Background Evidence from evaluations of emergency departments (EDs) with co-located primary care services suggests that they influence additional demand for non-urgent care (provider-induced demand). In a realist review of the literature on the effects of primary care services in EDs we proposed a theory that when primary care services are distinct at an ED they may encourage additional primary care demand and when primary care clinicians work indistinctly in the ED there is no additional demand. We aimed to explore evidence for this theory and explain contexts, mechanisms and outcomes that influence such demand.
Methods We used realist evaluation methodology and carried out observations of key processes. We interviewed 23 patients, 21 ED clinical directors, 26 other ED staff members and 26 GPs at 13 EDs (England & Wales). Field notes and audio-recorded interviews were transcribed and analysed by creating context, mechanism and outcome configurations to refine and develop theories relating to provider induced demand.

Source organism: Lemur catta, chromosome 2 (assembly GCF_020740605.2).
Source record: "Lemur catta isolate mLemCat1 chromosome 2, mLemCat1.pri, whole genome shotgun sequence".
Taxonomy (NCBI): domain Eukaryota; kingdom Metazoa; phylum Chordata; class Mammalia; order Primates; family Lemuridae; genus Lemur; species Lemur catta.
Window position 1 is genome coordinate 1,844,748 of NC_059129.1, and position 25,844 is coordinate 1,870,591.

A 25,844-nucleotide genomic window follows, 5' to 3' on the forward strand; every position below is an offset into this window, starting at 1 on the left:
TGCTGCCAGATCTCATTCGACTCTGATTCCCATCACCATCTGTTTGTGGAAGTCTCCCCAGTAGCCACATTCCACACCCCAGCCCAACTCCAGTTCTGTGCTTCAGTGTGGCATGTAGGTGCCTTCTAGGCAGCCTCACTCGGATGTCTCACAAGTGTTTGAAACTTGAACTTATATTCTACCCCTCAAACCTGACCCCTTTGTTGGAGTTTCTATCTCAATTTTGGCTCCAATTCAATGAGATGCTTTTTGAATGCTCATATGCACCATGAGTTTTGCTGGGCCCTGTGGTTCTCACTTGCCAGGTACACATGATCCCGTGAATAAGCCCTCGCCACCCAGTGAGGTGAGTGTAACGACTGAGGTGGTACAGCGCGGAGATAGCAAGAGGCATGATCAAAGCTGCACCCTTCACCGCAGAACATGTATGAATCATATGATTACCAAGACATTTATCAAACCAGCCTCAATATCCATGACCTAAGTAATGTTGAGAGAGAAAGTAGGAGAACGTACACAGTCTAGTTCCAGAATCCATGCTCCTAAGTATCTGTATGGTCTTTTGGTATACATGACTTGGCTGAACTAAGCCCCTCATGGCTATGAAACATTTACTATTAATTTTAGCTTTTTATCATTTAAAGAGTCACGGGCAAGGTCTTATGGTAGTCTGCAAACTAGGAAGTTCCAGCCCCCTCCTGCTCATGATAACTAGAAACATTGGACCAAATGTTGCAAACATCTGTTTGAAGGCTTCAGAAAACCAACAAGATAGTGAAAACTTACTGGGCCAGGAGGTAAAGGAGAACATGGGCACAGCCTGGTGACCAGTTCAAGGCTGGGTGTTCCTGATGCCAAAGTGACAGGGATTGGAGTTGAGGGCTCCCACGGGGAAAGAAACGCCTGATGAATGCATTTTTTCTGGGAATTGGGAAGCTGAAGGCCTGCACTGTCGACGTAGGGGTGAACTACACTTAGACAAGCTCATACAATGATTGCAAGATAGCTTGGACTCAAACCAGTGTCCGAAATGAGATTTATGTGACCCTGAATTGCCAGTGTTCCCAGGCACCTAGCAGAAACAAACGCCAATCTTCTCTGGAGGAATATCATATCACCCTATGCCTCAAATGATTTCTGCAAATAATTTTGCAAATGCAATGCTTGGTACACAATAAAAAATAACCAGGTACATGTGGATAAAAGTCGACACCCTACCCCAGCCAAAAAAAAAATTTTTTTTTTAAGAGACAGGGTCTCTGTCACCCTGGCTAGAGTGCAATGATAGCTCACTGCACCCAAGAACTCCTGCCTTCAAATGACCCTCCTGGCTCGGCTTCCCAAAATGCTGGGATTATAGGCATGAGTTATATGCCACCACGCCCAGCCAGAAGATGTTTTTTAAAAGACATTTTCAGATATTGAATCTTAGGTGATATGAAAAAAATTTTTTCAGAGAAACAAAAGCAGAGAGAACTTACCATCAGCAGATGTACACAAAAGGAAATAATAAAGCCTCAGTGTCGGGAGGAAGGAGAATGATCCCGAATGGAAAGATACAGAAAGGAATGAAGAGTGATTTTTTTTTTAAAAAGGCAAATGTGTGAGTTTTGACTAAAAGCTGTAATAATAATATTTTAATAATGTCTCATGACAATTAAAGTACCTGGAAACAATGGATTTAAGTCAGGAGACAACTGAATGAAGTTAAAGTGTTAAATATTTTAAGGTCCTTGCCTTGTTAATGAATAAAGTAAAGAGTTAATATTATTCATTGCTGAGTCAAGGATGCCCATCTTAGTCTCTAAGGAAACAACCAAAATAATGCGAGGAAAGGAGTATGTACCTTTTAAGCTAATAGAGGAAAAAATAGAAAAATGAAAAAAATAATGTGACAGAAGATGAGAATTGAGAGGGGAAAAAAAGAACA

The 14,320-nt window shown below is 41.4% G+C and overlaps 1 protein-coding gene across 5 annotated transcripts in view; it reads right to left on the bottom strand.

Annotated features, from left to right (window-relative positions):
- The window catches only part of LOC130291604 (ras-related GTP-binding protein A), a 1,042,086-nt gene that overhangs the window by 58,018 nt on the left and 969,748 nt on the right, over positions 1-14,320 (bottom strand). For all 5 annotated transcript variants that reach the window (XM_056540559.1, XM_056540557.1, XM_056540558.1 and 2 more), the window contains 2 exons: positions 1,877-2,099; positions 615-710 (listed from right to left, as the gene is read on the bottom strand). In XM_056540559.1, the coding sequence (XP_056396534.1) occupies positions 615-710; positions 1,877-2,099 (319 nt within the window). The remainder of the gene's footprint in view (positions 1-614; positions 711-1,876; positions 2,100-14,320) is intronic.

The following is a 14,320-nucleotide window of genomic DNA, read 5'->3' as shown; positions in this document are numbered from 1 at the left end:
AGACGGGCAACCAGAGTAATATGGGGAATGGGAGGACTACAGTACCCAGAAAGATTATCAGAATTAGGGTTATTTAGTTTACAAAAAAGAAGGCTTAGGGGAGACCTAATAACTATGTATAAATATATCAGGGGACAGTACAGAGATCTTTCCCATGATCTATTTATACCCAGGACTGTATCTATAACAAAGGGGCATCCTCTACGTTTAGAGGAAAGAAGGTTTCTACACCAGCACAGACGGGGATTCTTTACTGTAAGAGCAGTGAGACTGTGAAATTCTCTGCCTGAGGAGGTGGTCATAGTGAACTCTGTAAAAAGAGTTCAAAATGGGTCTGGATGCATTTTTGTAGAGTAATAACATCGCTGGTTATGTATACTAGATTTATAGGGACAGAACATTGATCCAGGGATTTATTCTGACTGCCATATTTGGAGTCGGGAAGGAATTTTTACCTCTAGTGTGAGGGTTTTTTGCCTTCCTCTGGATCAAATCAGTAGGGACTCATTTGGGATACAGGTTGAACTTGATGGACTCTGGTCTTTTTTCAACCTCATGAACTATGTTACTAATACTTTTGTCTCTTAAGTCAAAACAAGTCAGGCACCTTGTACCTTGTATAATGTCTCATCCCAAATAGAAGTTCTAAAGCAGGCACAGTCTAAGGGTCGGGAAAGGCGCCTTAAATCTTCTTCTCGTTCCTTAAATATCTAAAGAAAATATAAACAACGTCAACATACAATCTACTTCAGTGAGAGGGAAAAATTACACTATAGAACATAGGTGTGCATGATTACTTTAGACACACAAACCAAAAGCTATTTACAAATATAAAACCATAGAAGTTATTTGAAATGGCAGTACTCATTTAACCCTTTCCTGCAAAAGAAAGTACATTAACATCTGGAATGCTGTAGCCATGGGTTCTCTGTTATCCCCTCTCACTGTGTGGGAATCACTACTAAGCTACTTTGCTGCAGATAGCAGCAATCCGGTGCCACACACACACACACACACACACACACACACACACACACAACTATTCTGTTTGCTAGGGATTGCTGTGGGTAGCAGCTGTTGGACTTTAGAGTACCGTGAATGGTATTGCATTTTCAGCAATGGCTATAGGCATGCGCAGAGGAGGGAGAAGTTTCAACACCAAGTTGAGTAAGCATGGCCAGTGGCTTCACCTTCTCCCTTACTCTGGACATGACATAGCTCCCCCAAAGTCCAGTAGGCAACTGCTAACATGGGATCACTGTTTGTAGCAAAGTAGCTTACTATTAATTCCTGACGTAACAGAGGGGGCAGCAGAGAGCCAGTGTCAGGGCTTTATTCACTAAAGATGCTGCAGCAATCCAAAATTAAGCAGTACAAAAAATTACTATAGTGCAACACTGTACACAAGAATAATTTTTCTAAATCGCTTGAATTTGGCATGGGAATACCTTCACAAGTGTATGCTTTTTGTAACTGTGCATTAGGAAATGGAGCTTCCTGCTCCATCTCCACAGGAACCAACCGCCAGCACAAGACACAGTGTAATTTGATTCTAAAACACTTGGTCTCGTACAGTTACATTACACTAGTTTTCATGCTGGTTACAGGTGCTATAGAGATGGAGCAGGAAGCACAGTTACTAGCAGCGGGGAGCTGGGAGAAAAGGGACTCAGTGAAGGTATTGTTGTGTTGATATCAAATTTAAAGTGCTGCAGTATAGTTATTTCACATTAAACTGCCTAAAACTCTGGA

Results EDs with distinct primary care services were perceived to attract more demand for primary care than EDs where primary care clinicians worked indistinctly because the primary care service was visible, widely known about, enabled direct access, and received NHS 111 referrals. Other influences on demand were patients’ experiences of accessing primary care, the capacity for urgent care in the community, location of the ED and public transport links, service design and developments (new buildings, renovations) and population characteristics (unfamiliarity with local healthcare services, not registered with a GP or different cultural perceptions of seeking health care).
Conclusions A range of patient, local-system and wider-system factors contribute to additional demand at an ED with co-located primary care services. Our findings can inform providers and policymakers in developing strategies to limit the effect of these influences on additional demand.
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